Deron McElroy is the Department of Homeland Security’s (DHS) Cyber Security Advisor for California, Nevada, Arizona, Hawaii and the Pacific Territories, where he is focused on building partnerships to enhance our nation’s cyber resilience. Mr. McElroy helps organizations navigate and access the Critical Infrastructure Cyber Community (C³) Voluntary Program and NIST Cybersecurity Framework. He previously served as Senior Strategist for the DHS Office of Cybersecurity and Communications, leading the creation and development of the nation’s cyber incident response policy, playing a key role in the stand-up of the National Cybersecurity and Communications Integration Center, and participating in information sharing policy development.

CHA Staff
Cheri Hummel, Vice President, Emergency Management & Facilities
Lois Richardson, Esq., Vice President, Privacy & Legal Publications/Education


CEs are complimentary and available for the registrant only. Full participation in the webinar is a prerequisite for receiving professional continuing education (CE) credit. The registrant must complete a post-event evaluation, attest to participation and, when required, provide a professional license number.

Compliance — This program has been approved for 2.4 Compliance Certification Board (CCB) Continuing Education Units. Granting of prior approval in no way constitutes endorsement by CCB of the program content or the program sponsor. (Note: CE recipients are solely responsible for retaining a copy for their records and for reporting credits to CCB)

Health Care Executives — CHA is authorized to award 2.0 hours of pre-approved ACHE Qualified Education  credit (non—ACHE) for this program toward the advancement, or recertification in the American College of Healthcare Executives. Participants in this program wishing to have the continuing education hours applied toward ACHE qualified education credit should indicate their attendance when submitting application to the American College of Healthcare Executives for advancement or recertification.

Health Information — This program has been approved for a total of 2 contact hours of continuing education credit toward fulfillment of the requirements of ASHRM designations of Fellow (FASHRM) and Distinguished Fellow (DFASHRM) and towards Certified Professional in Healthcare Risk Mangement (CPHRM) renewal.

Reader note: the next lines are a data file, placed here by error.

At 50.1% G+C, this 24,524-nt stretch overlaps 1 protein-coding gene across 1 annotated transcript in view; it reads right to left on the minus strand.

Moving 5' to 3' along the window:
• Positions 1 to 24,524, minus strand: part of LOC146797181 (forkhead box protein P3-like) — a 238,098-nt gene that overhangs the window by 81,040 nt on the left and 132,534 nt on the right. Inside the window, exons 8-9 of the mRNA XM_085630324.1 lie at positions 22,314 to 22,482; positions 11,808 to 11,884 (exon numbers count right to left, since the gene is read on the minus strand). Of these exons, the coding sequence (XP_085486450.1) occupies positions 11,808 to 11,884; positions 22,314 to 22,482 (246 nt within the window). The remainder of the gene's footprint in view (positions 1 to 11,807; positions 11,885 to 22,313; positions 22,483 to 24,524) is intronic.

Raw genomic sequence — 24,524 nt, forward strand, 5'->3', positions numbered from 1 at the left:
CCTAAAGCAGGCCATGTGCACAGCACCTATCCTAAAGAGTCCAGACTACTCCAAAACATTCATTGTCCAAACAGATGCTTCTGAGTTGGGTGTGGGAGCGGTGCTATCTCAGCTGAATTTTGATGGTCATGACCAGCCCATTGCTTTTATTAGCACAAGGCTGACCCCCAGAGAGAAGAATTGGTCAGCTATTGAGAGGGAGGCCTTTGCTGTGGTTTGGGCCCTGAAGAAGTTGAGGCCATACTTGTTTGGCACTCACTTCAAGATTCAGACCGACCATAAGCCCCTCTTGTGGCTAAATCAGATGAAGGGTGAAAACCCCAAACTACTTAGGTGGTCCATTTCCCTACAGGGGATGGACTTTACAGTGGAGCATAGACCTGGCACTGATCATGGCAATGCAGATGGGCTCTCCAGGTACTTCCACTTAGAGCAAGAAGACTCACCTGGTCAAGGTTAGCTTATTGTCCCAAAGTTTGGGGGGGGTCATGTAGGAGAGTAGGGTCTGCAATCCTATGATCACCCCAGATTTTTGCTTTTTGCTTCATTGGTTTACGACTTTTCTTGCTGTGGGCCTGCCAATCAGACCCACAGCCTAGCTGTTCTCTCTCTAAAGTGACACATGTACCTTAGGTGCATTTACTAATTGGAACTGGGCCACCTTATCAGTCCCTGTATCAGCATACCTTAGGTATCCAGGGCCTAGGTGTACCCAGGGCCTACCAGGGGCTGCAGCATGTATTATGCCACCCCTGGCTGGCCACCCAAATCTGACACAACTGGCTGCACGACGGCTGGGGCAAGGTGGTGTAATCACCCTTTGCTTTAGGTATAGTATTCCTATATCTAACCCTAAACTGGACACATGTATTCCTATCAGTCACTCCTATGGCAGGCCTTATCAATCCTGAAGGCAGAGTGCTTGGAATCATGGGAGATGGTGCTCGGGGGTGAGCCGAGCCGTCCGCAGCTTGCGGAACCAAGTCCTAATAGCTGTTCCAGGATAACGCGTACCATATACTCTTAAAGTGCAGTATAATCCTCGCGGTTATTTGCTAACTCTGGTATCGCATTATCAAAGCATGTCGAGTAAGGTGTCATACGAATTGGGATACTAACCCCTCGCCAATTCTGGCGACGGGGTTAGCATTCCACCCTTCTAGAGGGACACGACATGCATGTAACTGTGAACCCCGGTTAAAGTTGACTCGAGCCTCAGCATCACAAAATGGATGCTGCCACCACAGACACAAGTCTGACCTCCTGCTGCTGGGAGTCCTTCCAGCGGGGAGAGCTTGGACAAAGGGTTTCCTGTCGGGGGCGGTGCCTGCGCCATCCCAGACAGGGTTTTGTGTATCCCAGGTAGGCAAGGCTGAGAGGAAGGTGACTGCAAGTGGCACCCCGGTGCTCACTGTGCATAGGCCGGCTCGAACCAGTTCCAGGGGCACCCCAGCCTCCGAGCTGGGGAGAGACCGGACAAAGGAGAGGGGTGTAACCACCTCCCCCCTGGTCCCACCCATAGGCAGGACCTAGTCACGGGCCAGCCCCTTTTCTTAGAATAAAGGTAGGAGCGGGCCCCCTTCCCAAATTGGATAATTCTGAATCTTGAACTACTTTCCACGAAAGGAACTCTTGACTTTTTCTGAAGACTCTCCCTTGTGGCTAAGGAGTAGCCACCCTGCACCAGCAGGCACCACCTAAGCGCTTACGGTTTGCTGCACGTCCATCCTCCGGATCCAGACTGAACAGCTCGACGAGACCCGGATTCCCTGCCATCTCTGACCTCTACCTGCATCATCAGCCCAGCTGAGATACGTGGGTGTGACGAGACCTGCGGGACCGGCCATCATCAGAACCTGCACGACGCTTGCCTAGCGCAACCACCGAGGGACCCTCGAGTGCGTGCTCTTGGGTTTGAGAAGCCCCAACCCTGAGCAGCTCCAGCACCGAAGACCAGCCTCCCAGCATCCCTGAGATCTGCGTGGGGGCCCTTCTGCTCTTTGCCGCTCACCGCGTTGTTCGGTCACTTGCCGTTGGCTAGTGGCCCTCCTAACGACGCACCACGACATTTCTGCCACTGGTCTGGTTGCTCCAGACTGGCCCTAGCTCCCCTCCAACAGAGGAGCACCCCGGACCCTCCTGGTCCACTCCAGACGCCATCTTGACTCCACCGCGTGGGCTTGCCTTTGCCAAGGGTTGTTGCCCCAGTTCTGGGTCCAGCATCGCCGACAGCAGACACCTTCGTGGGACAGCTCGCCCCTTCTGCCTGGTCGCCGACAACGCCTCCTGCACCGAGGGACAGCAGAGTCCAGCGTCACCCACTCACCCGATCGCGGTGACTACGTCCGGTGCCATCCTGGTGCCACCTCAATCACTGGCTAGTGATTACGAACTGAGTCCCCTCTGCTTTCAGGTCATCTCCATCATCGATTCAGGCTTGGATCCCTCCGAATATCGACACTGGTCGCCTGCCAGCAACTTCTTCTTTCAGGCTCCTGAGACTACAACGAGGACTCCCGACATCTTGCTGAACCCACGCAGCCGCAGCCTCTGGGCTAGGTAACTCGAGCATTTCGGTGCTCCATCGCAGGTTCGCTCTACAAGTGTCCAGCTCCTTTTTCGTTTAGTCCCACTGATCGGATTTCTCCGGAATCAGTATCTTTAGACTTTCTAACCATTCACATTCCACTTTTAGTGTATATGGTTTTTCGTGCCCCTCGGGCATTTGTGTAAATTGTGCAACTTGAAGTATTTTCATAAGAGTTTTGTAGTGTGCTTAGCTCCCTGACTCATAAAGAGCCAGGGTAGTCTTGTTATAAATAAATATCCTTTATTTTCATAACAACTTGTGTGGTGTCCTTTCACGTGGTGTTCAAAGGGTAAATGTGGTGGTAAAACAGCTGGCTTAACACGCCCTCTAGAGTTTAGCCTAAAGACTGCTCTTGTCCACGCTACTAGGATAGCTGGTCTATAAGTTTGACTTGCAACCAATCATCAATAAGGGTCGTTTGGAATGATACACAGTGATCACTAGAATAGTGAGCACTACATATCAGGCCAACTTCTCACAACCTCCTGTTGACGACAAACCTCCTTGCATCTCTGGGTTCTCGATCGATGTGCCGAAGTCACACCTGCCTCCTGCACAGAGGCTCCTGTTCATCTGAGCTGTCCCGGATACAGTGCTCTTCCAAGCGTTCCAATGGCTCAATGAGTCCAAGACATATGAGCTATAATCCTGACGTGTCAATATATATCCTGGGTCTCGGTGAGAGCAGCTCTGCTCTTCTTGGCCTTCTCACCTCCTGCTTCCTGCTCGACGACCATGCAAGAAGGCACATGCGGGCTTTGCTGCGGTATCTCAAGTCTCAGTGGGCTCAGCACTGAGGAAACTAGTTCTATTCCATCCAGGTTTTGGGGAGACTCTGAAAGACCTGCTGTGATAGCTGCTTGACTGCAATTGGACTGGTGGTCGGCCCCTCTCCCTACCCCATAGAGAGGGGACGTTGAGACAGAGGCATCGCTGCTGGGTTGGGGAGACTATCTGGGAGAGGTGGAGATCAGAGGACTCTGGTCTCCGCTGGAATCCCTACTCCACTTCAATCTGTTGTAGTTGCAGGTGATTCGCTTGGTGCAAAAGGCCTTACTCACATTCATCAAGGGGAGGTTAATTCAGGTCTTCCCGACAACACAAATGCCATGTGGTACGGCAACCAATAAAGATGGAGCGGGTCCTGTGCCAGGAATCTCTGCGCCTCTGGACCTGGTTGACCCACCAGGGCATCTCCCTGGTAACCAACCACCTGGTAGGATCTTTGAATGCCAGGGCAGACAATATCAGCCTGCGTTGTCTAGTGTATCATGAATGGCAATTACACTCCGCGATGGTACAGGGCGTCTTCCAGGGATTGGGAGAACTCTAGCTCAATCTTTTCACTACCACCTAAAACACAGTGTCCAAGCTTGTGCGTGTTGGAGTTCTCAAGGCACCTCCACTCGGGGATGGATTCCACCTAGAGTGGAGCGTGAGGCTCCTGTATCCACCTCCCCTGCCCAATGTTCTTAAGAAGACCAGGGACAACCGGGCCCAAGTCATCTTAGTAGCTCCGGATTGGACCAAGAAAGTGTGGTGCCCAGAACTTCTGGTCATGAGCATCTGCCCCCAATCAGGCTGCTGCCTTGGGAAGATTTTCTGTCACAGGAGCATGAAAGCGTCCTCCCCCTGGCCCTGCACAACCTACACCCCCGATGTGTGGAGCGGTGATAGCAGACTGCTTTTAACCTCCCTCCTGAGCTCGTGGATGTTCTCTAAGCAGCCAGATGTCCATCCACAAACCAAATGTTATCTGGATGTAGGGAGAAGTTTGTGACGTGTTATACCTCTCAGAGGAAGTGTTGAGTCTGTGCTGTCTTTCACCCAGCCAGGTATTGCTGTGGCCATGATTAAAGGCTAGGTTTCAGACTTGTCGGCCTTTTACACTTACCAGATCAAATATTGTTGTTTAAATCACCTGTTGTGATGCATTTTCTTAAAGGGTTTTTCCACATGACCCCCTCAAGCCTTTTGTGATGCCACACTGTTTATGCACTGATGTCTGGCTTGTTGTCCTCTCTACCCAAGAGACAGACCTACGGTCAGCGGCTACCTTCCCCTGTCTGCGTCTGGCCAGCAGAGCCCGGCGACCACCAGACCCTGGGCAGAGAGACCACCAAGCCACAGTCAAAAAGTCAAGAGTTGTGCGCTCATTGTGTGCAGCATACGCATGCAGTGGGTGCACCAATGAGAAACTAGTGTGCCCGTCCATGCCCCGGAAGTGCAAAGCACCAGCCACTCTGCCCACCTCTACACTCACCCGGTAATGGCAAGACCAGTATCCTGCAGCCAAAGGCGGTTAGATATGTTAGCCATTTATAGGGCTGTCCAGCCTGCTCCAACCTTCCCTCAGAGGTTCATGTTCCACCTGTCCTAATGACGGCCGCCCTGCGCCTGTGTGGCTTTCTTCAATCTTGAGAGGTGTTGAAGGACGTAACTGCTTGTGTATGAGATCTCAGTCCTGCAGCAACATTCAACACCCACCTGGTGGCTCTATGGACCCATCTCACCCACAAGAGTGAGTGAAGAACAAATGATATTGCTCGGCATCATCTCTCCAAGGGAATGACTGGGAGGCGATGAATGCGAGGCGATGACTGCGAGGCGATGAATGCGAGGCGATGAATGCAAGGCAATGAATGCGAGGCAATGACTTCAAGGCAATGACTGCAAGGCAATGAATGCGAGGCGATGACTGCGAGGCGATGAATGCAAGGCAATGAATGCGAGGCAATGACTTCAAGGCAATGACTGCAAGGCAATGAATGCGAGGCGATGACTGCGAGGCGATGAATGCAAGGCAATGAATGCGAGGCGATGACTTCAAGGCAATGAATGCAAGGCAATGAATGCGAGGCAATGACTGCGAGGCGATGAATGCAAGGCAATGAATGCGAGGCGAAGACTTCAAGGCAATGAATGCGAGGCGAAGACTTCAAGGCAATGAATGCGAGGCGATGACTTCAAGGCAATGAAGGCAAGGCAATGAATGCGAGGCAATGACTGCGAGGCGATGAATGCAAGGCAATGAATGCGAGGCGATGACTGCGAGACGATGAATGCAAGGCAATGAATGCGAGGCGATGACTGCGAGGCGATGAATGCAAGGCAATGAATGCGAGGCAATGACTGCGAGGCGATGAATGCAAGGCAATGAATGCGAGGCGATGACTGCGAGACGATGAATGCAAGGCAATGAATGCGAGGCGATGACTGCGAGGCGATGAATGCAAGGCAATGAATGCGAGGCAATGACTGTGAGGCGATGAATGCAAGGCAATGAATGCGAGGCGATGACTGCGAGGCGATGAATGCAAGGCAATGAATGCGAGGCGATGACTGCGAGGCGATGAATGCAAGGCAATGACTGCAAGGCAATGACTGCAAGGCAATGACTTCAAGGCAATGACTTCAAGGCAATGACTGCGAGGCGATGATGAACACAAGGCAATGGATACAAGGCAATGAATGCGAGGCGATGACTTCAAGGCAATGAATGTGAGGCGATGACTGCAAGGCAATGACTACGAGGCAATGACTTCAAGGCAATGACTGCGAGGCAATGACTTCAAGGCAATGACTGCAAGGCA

Members $185
Nonmembers $250
Multiple staff can participate from one location for one tuition fee.

Members are CHA member hospitals, CHA associate members and government agencies. Nonmembers are limited to non-hospital health care providers, clinics, post-acute facilities, and consultants, insurance companies, law firms and other entities that serve hospitals. Education programs and publications are a membership benefit and are not available to eligible nonmember California hospitals.

Cancellation Policy/Late Payment: A $50 non-refundable processing fee will be retained for each cancellation. Cancellations must be made in writing seven or more business days prior to the scheduled session and emailed to No refunds will be made after these dates. Substitutions are encouraged. Please note that payment is due on or before the program. Payments not received by the program date may be subject to a 10% late fee. In the unlikely event the program is cancelled, CHA will fully refund paid participants within 30 days.

Special Accommodations or Questions: If you require special accommodations pursuant to the Americans with Disabilities Act, or have other questions, please call (916) 552-7637.


CHA is maintaining a web page to help members remain up-to-date on the latest in cybersecurity news and developments. A number of helpful resources, including the newly-developed Health Care Cybersecurity at a Glance document, are available to assist hospitals with managing an effective cybersecurity program. To learn more, visit